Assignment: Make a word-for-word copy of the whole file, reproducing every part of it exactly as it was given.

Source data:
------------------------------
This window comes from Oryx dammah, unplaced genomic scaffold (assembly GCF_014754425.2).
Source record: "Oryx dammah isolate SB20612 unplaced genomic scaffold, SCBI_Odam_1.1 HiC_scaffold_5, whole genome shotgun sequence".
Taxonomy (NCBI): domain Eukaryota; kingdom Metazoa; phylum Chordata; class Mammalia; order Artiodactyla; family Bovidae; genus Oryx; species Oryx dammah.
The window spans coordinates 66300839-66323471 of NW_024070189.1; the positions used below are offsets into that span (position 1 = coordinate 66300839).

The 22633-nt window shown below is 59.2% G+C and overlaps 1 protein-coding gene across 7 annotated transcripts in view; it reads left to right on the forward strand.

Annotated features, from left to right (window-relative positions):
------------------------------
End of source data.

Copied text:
This window comes from Oryx dammah, unplaced genomic scaffold (assembly GCF_014754425.2).
Source record: "Oryx dammah isolate SB20612 unplaced genomic scaffold, SCBI_Odam_1.1 HiC_scaffold_5, whole genome shotgun sequence".
Taxonomy (NCBI): domain Eukaryota; kingdom Metazoa; phylum Chordata; class Mammalia; order Artiodactyla; family Bovidae; genus Oryx; species Oryx dammah.
The window spans coordinates 66300839-66323471 of NW_024070189.1; the positions used below are offsets into that span (position 1 = coordinate 66300839).

The 22633-nt window shown below is 59.2% G+C and overlaps 1 protein-coding gene across 7 annotated transcripts in view; it reads left to right on the forward strand.

Annotated features, from left to right (window-relative positions):